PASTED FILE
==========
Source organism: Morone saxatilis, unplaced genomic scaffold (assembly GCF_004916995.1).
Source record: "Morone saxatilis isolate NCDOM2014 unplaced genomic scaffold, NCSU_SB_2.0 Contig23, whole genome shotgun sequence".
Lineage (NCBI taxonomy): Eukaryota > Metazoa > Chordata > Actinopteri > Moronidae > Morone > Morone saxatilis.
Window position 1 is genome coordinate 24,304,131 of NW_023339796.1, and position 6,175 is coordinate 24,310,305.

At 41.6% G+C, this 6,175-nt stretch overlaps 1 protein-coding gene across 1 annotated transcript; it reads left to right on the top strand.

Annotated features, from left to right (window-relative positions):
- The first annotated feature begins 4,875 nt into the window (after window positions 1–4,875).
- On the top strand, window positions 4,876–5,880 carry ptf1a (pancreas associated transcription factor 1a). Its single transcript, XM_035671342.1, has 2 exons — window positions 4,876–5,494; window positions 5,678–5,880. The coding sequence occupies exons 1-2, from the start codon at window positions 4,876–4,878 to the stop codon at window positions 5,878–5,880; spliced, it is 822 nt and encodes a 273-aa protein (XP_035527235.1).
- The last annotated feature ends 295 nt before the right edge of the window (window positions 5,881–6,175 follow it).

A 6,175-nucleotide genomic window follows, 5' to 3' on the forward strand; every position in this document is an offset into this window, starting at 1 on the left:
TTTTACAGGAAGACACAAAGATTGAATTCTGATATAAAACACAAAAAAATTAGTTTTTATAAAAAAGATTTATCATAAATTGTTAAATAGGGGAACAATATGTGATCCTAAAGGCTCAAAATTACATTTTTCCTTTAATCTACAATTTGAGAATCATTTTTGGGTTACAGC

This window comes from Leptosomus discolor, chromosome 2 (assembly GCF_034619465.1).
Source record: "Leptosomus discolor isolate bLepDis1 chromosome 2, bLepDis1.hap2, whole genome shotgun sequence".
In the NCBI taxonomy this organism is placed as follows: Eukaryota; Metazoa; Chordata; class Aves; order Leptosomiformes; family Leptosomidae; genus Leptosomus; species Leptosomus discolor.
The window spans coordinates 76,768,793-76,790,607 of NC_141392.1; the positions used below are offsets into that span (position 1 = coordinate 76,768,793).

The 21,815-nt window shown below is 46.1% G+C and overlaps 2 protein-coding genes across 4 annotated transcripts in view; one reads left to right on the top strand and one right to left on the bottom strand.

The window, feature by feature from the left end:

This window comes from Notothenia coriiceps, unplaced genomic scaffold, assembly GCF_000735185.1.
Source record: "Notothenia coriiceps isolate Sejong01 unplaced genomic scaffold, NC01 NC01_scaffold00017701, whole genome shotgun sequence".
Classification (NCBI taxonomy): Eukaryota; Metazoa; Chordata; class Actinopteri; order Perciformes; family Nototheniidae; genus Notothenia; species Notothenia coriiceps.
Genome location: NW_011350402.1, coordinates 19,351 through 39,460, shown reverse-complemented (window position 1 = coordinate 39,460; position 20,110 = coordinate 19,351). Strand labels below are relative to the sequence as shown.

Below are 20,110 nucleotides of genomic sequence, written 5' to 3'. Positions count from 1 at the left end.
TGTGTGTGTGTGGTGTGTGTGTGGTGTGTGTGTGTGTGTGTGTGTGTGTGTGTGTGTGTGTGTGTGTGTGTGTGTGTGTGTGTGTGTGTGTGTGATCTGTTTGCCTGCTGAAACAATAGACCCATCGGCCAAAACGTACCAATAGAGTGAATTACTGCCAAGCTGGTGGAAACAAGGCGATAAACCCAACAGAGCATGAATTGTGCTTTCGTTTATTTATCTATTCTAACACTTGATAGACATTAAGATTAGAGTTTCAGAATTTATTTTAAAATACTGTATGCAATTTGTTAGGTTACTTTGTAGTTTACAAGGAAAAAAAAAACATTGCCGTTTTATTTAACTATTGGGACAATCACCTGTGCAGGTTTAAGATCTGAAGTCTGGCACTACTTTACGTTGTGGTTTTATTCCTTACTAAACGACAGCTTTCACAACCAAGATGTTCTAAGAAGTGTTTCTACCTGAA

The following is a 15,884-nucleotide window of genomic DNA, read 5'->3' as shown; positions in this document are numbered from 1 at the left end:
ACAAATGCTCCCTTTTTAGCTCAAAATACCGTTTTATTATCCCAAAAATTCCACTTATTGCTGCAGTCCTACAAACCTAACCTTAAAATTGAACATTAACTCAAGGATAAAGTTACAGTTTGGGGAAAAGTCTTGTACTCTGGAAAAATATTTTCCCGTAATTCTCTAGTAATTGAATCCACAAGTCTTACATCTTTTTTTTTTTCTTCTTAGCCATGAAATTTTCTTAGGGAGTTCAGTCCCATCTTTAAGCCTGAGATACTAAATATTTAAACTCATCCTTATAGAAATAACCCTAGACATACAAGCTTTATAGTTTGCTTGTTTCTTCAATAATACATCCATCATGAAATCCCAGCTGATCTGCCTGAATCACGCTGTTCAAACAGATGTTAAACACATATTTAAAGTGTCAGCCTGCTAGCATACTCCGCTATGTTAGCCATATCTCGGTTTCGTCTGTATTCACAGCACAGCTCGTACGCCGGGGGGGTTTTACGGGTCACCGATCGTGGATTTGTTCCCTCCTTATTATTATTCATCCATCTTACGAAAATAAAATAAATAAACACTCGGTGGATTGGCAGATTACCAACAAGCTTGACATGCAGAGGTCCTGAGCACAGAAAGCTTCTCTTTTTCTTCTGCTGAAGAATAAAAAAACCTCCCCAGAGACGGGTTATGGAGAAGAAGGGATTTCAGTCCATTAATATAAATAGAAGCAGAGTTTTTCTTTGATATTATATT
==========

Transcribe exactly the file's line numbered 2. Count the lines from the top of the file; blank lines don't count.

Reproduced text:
Source record: "Morone saxatilis isolate NCDOM2014 unplaced genomic scaffold, NCSU_SB_2.0 Contig23, whole genome shotgun sequence".